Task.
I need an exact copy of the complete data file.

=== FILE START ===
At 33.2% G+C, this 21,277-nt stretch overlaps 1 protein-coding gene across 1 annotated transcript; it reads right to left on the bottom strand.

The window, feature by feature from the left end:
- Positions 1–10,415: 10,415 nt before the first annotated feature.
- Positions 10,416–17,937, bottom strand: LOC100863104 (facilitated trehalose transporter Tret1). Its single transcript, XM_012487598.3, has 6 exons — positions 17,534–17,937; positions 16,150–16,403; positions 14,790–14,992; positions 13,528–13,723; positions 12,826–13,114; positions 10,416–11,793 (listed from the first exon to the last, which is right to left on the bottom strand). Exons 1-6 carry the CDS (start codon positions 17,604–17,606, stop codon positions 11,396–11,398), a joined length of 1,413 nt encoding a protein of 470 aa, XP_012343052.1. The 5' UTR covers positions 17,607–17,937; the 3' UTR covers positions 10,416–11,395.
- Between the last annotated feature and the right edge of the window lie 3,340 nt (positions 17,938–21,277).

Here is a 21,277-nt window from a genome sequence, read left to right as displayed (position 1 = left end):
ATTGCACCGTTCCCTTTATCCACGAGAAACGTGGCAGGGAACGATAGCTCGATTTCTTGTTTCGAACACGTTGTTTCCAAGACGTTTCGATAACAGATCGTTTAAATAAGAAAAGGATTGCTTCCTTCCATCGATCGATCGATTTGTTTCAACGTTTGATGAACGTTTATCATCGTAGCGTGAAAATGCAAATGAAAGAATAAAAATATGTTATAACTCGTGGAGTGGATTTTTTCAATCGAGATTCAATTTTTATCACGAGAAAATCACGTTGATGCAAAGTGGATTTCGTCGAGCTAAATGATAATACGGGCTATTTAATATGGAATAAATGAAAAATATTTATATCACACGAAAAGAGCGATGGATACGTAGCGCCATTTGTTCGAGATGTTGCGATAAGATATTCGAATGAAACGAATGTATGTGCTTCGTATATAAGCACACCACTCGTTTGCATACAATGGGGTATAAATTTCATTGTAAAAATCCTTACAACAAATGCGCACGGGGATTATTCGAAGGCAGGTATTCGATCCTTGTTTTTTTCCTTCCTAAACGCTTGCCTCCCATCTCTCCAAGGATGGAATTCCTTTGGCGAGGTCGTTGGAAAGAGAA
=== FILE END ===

At 33.2% G+C, this 21,277-nt stretch overlaps 1 protein-coding gene across 1 annotated transcript; it reads right to left on the bottom strand.

The window, feature by feature from the left end:
- Positions 1–10,415: 10,415 nt before the first annotated feature.
- Positions 10,416–17,937, bottom strand: LOC100863104 (facilitated trehalose transporter Tret1). Its single transcript, XM_012487598.3, has 6 exons — positions 17,534–17,937; positions 16,150–16,403; positions 14,790–14,992; positions 13,528–13,723; positions 12,826–13,114; positions 10,416–11,793 (listed from the first exon to the last, which is right to left on the bottom strand). Exons 1-6 carry the CDS (start codon positions 17,604–17,606, stop codon positions 11,396–11,398), a joined length of 1,413 nt encoding a protein of 470 aa, XP_012343052.1. The 5' UTR covers positions 17,607–17,937; the 3' UTR covers positions 10,416–11,395.
- Between the last annotated feature and the right edge of the window lie 3,340 nt (positions 17,938–21,277).

Here is a 21,277-nt window from a genome sequence, read left to right as displayed (position 1 = left end):
ATTGCACCGTTCCCTTTATCCACGAGAAACGTGGCAGGGAACGATAGCTCGATTTCTTGTTTCGAACACGTTGTTTCCAAGACGTTTCGATAACAGATCGTTTAAATAAGAAAAGGATTGCTTCCTTCCATCGATCGATCGATTTGTTTCAACGTTTGATGAACGTTTATCATCGTAGCGTGAAAATGCAAATGAAAGAATAAAAATATGTTATAACTCGTGGAGTGGATTTTTTCAATCGAGATTCAATTTTTATCACGAGAAAATCACGTTGATGCAAAGTGGATTTCGTCGAGCTAAATGATAATACGGGCTATTTAATATGGAATAAATGAAAAATATTTATATCACACGAAAAGAGCGATGGATACGTAGCGCCATTTGTTCGAGATGTTGCGATAAGATATTCGAATGAAACGAATGTATGTGCTTCGTATATAAGCACACCACTCGTTTGCATACAATGGGGTATAAATTTCATTGTAAAAATCCTTACAACAAATGCGCACGGGGATTATTCGAAGGCAGGTATTCGATCCTTGTTTTTTTCCTTCCTAAACGCTTGCCTCCCATCTCTCCAAGGATGGAATTCCTTTGGCGAGGTCGTTGGAAAGAGAA